Exploring Nusa Lembongan, which is just a short 30-minute boat ride from Sanur, means your days are spent on a white-sand, coral-fringed island paradise that visitors fall in love with year after year.
Docking at Jungut Batu, or Mushroom Bay, tourists are struck by the sheer brilliance and clarity of the water below. The healthy reef around the island teems with marine life, the perfect place to snorkel and explore the crystal-clear water, colourful coral and schools of curious fish. For divers, Lembongan is known for its world-class dive sites, with dives and diving instruction suited to beginner divers, all the way though to sites that only the very experienced should attempt.
If you can resist the pull of the water, your next stop should be the iconic Coconut Hut. The Coconut Hut is known for its incredible food, picture perfect cocktails, and the chance to play a hilarious game or two of mini-golf – it’s a favourite hangout on the island for good reason.
Lembongan is also known for its seaweed farming, and the vast seaweed farms that sprawl the island coastline. Visitors enjoy seeing the traditional method of farming seaweed, an important agricultural development in the 80s with many Lembongan families embracing it as seaweed became commercially viable. During the pandemic, seaweed farming again kept families going, however the reality of any agricultural work is that it is often back-breaking labour for little financial gain.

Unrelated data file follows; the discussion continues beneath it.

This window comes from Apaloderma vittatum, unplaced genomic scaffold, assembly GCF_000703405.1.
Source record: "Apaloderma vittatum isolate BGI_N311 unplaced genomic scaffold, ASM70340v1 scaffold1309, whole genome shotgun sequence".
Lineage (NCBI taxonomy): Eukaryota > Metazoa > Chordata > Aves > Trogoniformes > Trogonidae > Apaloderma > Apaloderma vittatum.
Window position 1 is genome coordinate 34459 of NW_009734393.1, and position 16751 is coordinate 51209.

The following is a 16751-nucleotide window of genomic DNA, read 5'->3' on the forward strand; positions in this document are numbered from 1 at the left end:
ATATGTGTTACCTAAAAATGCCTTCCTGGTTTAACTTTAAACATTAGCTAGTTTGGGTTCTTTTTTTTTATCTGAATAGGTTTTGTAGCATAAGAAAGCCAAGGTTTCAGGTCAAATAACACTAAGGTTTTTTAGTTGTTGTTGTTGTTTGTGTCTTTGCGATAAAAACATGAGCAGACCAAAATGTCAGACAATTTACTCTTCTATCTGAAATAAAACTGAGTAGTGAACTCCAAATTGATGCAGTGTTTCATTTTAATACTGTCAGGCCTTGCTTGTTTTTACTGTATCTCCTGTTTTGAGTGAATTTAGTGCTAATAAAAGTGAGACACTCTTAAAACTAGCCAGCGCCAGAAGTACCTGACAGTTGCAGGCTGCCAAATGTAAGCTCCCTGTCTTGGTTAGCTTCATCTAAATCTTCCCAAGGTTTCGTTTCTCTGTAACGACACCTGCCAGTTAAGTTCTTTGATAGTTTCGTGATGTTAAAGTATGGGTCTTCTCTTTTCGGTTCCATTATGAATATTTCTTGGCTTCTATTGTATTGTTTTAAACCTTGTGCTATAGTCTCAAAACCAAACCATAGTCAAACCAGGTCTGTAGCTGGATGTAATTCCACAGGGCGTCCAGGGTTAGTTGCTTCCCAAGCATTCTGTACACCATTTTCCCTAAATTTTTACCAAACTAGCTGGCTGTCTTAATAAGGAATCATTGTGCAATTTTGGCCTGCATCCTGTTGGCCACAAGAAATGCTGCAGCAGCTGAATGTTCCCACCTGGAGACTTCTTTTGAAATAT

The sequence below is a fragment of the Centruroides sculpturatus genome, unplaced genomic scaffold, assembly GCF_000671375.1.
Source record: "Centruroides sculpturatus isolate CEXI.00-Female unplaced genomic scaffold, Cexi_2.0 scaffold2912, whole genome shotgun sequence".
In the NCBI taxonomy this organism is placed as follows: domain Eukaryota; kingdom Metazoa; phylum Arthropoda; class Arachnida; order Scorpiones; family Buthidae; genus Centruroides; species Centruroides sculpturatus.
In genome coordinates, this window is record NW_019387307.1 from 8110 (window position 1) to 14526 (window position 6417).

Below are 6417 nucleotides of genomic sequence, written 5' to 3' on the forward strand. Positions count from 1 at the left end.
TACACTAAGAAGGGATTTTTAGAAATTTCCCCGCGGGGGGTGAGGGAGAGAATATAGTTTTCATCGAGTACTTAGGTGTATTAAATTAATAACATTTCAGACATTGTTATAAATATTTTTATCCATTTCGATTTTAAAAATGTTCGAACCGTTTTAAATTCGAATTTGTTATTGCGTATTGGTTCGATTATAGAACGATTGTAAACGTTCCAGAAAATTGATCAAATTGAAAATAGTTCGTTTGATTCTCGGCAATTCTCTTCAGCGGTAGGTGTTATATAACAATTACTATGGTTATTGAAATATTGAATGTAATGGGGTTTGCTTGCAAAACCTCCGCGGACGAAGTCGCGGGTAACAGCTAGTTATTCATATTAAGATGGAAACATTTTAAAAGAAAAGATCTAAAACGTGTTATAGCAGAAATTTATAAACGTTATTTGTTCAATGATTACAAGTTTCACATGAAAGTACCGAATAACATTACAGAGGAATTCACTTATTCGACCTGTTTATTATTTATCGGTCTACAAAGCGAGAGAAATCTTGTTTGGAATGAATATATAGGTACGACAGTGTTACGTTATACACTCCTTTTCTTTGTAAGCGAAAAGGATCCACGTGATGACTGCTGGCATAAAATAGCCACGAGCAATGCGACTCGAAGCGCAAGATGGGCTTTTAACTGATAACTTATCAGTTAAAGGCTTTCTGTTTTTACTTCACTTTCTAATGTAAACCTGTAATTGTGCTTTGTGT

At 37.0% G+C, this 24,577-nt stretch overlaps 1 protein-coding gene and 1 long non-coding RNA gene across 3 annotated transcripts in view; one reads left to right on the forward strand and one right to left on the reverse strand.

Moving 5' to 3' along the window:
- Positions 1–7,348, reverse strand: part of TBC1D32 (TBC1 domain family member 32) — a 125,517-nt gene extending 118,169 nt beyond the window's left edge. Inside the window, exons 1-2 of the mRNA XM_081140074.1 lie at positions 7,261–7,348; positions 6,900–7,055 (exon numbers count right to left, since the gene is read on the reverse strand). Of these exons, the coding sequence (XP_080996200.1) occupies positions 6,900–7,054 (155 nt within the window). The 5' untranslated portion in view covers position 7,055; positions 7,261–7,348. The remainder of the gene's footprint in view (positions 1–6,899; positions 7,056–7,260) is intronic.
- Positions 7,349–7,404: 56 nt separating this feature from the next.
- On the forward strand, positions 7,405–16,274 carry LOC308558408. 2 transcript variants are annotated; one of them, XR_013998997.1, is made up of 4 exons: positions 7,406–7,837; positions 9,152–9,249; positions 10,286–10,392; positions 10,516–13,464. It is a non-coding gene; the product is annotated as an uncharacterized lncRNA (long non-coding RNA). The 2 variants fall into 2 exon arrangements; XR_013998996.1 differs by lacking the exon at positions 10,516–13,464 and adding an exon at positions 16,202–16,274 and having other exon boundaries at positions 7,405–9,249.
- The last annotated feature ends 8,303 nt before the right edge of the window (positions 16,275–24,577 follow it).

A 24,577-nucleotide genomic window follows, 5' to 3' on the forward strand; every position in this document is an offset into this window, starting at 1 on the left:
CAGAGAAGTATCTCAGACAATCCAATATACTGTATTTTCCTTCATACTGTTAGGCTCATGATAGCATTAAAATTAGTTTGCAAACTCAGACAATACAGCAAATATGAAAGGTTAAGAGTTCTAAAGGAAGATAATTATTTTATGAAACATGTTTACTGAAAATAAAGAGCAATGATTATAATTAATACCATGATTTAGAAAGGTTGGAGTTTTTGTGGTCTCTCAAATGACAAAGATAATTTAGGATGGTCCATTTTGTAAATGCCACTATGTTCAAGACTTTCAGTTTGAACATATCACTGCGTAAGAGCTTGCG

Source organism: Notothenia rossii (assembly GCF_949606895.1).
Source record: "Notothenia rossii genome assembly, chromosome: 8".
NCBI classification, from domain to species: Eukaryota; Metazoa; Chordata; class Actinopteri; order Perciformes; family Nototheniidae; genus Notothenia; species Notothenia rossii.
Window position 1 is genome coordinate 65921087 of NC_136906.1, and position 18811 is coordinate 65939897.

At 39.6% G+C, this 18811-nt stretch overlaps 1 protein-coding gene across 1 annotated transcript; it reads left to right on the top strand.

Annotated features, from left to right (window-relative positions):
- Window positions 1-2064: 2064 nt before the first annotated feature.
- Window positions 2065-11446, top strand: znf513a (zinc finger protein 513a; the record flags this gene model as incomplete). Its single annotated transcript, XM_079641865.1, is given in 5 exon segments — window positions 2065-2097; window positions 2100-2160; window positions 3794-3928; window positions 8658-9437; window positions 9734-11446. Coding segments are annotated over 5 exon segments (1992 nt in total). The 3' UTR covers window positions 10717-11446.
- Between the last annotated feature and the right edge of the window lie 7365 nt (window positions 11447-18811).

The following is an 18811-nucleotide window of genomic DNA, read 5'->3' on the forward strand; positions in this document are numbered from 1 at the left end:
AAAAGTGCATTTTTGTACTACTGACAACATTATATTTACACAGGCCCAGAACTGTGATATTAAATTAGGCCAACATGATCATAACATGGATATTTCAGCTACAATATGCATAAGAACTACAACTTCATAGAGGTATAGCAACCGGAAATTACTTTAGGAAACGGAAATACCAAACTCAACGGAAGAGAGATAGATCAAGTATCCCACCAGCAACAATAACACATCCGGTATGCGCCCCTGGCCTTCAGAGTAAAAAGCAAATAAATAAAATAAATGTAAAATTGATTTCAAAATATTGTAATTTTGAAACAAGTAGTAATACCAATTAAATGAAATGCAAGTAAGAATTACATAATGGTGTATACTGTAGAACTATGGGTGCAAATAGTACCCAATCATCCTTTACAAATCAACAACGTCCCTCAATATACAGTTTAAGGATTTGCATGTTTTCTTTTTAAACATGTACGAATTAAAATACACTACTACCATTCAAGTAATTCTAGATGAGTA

For that reason, many Lembongan locals are happy that tourist numbers are returning to the island. While seaweed farming and subsistence fishing will always be an important part of the Lembongan identity, local families also need the financial boost that tourism brings.
Tourism like this can hopefully be well managed, with minimal impact to the island ecosystem, while allowing Lembongan families to stay on the island for longer, preserving family and community for generations to come. Without tourist income, there is no doubt many would need to leave and look for work on the mainland.
The Lembongan locals are steadfast in their commitment to tradition. Nyepi Laut for example, is a day of silence for the ocean and islands. It is one day every year that the ocean around Lembongan is quiet and still, with no swimming, diving, snorkelling or boating allowed. Anything that doesn’t naturally exist in the water is forbidden from entering, out of respect for Dewa Baruna who is believed to rule the oceans. The Balinese believe that by observing this day of silence, balance is maintained between the people of the island, and their environment, and breaking this day of reverence will lead to disaster and tragedy in the water.
With the right balance of tourism and tradition, Lembongan is sure to be a tourist favourite for many years to come. It’s a small but stunning tropical island, a mecca for divers, yoga lovers, the adventurous and those looking to just chill out with a cocktail on the most beautiful beaches in the world. To discover an island paradise, make sure that exploring Nusa Lembongan is on your Bali holiday list!